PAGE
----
The hardest thing about running a startup is dealing with people. Even though coding and designing your product maybe much more technically challenging, most founders usually do not find this a hassle, because it’s something which they enjoy because they are good at doing it.
It’s usually mastering the softer skills – dealing with people (your investors, co-founders and your employees) – which is what makes running a startup so hard. While some people are naturally good at it, most of us aren’t, and while we all have some people skills, we often make a big mess of this.
This is especially true when you need to hire and fire employees.
Running A Startup Is About Human Resource Management
In startups, you have a small team, each of whom has a critically important role to play. Because this is usually the first time you need to manage someone else, you don’t have much experience in deciding whom to employ and what criteria to use.
Time is usually a huge constraint, because there is so much work to do, and because you have a limited budget, you are quite happy to take anyone who is willing to work with you. Most founders take the approach that beggars can’t be choosers, and if they find someone who is happy to join them, they welcome him with open arms. The hope is that let’s just go ahead and get him on the team, and we’ll teach him on the job.
Why Founders Hire In Haste And Repent At Leisure
Most founders are fed up of dealing with people who apply for the job and never bother to turn up ; or who leave after a few weeks simply because someone else gives them a marginally higher salary that they are happy to hang on to anyone who agrees to sign up.
Most founders think, “All I need is warm bodies in order to get my startup up and running.” They often end up employing people out of a sense of desperation, but this can come back to haunt them later on. Thus, not having a head of sales can be frustrating, because you have to do the job yourself, and this sucks up a lot of your time and energy.
However, having the wrong person in that role can be far more expensive! This is wisdom which dawns on you slowly.
You may not even realise he is a misfit, because your employee will always have a ready excuse for why he has failed to deliver as promised. He will blame the limited budget or the competition, but when you finally do figure out that he is the wrong person for the job, you are reluctant to fire him, because terminating someone is very hard to do.
No one likes unpleasantness and therefore you try to put it off. You hope that with training and guidance he will improve, but when this doesn’t happen, you are in a quandary. Your first response is to try to push him into an alternative role – one which is more suited for him.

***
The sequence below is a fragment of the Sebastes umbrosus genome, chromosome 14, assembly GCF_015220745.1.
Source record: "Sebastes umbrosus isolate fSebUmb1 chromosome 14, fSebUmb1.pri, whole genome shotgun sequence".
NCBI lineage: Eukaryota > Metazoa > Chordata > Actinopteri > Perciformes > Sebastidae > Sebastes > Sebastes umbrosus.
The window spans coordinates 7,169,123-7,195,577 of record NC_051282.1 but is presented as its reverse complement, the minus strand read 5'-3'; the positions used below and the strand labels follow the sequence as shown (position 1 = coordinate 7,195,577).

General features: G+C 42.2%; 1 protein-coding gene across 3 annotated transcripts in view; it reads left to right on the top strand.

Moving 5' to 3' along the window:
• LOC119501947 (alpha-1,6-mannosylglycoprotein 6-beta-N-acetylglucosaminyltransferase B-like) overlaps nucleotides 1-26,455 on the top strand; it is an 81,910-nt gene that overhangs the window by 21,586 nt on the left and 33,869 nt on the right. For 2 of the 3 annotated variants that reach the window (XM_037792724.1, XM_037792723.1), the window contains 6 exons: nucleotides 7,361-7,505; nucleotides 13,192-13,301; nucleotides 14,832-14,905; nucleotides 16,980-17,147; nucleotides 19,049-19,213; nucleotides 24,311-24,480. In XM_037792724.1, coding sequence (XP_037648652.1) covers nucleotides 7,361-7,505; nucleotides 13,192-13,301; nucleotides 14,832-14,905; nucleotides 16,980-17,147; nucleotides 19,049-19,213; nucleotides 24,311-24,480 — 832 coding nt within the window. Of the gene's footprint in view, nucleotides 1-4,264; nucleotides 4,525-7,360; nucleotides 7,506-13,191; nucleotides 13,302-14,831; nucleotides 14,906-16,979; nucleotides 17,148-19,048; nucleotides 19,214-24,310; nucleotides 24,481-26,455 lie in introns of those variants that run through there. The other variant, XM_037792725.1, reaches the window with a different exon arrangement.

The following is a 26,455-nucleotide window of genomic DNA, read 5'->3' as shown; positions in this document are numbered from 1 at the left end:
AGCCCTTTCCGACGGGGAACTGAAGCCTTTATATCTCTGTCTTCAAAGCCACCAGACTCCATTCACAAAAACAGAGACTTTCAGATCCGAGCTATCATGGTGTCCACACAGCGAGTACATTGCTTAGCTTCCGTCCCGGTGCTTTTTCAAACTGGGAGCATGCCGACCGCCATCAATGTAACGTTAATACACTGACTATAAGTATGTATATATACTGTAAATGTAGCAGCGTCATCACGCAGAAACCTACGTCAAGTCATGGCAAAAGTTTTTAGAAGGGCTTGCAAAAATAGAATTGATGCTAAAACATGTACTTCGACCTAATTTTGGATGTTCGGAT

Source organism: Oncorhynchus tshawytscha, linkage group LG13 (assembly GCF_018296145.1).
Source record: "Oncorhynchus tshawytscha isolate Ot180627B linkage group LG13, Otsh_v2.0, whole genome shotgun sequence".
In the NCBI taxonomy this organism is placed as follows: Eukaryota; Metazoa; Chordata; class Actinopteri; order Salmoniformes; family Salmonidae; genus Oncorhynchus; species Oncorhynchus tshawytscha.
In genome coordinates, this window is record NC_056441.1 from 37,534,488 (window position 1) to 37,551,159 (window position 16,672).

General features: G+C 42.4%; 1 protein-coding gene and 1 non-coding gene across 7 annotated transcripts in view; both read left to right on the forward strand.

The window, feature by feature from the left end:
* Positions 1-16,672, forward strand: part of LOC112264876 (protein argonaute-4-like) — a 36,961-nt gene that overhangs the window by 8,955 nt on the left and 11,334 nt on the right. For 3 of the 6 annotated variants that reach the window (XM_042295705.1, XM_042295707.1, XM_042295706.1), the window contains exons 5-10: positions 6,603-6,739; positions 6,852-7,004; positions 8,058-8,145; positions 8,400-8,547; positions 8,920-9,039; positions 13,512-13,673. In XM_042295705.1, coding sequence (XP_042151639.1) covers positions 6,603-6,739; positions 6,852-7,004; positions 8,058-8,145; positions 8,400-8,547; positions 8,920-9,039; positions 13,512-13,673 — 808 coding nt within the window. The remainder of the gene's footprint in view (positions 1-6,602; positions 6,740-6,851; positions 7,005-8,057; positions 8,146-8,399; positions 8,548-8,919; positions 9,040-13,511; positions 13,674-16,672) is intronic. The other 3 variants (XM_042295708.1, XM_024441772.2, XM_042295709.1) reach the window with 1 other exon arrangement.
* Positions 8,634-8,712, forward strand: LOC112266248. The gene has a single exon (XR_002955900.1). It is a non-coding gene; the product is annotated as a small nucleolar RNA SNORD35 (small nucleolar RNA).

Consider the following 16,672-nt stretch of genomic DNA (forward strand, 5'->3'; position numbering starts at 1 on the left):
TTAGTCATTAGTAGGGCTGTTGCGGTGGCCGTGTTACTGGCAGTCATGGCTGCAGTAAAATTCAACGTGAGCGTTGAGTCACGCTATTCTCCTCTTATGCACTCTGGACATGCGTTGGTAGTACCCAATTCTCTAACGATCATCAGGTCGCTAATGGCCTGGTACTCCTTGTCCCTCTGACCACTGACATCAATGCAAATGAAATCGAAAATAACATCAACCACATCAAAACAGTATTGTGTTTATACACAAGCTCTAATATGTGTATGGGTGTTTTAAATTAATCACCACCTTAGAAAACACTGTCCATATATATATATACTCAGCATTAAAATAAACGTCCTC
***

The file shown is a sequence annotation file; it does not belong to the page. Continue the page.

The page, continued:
Because you don’t have the courage to fire him, sometimes you create a role in the company for him , but this ends up becoming a drain on your limited resources. It can be heart-breaking to let someone go, but you don’t have the luxury of trying to fit square pegs in round holes.
When An Incompetent Employee Must Be Let Go
Sometimes it’s kinder to fire him – not just for the company, but for him as well. After all, if you are not happy with him, imagine how miserable he must be, knowing that he is unable to deliver.
This can be emotionally traumatic, especially when you can see that he is doing his best to perform, but just doesn’t have the skills to deliver. He may be very hard-working but is so incompetent that you cannot continue to ignore his limitations.
Checking and counter-checking his work ends up draining your time and energy – and you really don’t have the luxury of being able to supervise him and correct his errors. Rather than reducing your work-load, he increases your burden. Because you cannot trust that he will do his job efficiently, you need to micro-manage him, and this drags down your personal productivity.
Unfortunately, you can identify these deficiencies only after he has been working in your company for some time. However, the longer you allow the problem to fester, the worse it becomes. Sometimes you so need to be ruthless, and this is part of the job description of being a founder.
The incompetent employee is bad not just for the company, but for the other employees as well.
He is seen to be a deadweight who is not contributing, and they resent that they are being forced to do his work. He becomes a bottleneck who holds everyone up and starts having a toxic influence on the morale of the company.
It’s cheaper and easier, in the long run, to let him go. You may worry that firing him will hurt the morale of the rest of the team, but most people are happy to see an under-performer leave, as no one likes working with incompetent people. You don’t need to be cruel about this, and if they can see that you have done your best to help him find another job, they will be quite willing to accept your decision. In fact, some of them may say that this is something you should have done much earlier!
Is it possible to prevent this problem entirely? As you get more experienced and build up your team, you will get better at learning how to judge people, but this is always a challenge, and there are no easy solutions.
You will learn that the right employee is worth their weight in gold, but a misfit can take your company down. Learn to hire slowly – hiring the wrong person can prove to be an expensive mistake!
[This post by Dr. Aniruddha Malpani first appeared on LinkedIn and has been reproduced with permission.]